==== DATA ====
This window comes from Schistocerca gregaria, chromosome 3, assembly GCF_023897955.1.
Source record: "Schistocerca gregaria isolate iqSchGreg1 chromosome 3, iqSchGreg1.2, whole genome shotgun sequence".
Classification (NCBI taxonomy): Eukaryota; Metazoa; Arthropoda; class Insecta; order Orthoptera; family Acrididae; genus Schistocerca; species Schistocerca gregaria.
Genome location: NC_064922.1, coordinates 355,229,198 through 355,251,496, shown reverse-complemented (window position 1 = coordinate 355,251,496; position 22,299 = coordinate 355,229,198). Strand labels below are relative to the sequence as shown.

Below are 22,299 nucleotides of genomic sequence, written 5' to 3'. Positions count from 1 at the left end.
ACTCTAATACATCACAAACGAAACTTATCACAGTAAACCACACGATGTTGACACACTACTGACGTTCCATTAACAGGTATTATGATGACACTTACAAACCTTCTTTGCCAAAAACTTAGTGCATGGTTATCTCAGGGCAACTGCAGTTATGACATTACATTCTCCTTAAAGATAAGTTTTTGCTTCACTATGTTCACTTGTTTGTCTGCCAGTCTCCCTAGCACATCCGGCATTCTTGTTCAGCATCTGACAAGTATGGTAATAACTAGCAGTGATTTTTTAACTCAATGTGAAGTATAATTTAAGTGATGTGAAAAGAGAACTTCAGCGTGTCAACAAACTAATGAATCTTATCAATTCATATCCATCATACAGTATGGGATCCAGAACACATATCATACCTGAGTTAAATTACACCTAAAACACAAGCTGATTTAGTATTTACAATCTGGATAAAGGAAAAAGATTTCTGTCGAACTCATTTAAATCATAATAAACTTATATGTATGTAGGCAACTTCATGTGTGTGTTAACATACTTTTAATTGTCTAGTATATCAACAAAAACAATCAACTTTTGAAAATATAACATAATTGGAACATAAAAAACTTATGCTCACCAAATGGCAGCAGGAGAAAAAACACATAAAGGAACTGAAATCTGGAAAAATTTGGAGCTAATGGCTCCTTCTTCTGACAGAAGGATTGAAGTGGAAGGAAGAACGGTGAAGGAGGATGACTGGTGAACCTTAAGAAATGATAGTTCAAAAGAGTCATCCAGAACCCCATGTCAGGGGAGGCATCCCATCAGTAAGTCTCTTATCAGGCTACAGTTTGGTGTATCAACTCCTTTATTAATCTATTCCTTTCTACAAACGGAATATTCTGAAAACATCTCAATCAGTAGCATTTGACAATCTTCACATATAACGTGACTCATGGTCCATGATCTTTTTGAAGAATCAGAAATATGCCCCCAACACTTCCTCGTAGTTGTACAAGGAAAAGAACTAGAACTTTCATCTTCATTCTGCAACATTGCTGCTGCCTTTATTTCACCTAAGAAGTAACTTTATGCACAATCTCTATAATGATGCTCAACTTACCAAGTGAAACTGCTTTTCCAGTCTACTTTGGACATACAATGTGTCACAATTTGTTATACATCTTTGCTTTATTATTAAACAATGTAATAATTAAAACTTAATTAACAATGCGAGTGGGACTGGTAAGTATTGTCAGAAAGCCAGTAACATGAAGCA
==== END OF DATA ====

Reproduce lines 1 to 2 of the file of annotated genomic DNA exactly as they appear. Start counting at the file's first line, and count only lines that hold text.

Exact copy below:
This window comes from Schistocerca gregaria, chromosome 3, assembly GCF_023897955.1.
Source record: "Schistocerca gregaria isolate iqSchGreg1 chromosome 3, iqSchGreg1.2, whole genome shotgun sequence".